In grammar, an oblique case (abbreviated OBL; Latin: casus generalis) is a noun (or pronoun) case that is used when the noun or pronoun is the object of either a verb or a preposition. A (pro)noun in the oblique case can generally appear in any role except as subject, for which the nominative case is used. The term is occasionally contrasted with the objective case, which is used for objects of verbs and of prepositions, but not for genitive relations between nouns.
An oblique case often contrasts with an unmarked case, as in English oblique him and them vs. nominative he and they. However, the term oblique is also used for languages without a nominative case, such as ergative–absolutive languages; in the Northwest Caucasian languages, for example, the oblique-case marker serves to mark the ergative, dative, and applicative case roles, contrasting with the absolutive case, which is unmarked.
- "Kiss me!" целувай мен! (tseluvay men!)
- "Give that ball to me" дай тaзи топка на мен (day tazi topka na men)
An oblique/objective case appears in the English personal pronouns; these forms are often called object pronouns. One can observe how the first person pronoun me serves a variety of grammatical functions:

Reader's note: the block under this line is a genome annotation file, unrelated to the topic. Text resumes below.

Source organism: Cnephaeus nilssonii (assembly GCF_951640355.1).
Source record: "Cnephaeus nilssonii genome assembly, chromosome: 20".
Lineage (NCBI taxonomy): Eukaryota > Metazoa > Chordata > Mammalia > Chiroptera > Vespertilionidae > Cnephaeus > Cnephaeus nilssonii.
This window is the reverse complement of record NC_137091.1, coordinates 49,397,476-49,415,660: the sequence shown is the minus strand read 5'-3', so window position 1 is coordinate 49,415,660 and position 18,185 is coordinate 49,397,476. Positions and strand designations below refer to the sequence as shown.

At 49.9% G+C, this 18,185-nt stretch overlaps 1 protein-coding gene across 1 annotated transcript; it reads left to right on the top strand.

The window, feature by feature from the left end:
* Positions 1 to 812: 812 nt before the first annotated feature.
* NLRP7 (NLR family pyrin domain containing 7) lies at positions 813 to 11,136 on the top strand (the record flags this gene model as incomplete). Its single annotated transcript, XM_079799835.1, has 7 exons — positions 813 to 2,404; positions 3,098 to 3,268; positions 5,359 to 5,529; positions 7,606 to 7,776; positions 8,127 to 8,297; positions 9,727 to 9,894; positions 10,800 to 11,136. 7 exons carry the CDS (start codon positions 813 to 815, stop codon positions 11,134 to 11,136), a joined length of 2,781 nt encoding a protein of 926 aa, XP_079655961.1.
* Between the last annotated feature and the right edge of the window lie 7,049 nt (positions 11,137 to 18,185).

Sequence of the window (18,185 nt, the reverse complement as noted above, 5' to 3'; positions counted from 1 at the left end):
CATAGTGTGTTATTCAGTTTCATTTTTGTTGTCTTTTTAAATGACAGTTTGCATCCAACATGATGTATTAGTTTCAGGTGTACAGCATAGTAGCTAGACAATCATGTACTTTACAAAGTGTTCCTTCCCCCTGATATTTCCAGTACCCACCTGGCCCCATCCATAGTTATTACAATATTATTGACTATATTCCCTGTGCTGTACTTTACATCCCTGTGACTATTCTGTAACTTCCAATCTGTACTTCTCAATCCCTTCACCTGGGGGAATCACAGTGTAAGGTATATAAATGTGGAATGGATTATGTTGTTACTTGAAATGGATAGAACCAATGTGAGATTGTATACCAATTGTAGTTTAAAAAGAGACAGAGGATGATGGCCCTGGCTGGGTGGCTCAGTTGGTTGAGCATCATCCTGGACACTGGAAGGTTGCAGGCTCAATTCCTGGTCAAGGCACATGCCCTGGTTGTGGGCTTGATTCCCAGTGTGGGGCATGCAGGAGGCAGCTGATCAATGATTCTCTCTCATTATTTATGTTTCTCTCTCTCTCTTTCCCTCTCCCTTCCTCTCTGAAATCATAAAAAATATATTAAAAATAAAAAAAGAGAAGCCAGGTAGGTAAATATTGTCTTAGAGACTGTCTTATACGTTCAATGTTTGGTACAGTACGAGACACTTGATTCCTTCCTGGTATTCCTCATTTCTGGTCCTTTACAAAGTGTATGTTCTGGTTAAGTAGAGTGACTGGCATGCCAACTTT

- in an accusative role for a direct object:
- She bit me!
- in a dative role for an indirect object:
- Give me the rubber hose!
- as the object of a preposition:
- Stop spitting on me!
- and as a disjunctive topic marker:
- Me, I like French.
- I like him. —Hey, me too.
- This is us on the beach. [referring to a photograph]
- It's them again.
- Who is it? —It's me.
- with a conjunction (informal/deprecated):
- Me and him are going to the store.
- in a genitive case role (dialectical):
- That's me tractor you's stealin'.
The pronoun me is not inflected differently in any of these uses; it is used for all grammatical relationships except the genitive case of possession (in standard English) and a non-disjunctive nominative case as the subject.
- Object pronoun, which in English take the oblique case
- Oblique argument
- Object (grammar)
- Subject pronoun
- Disjunctive pronoun
- Quirky subject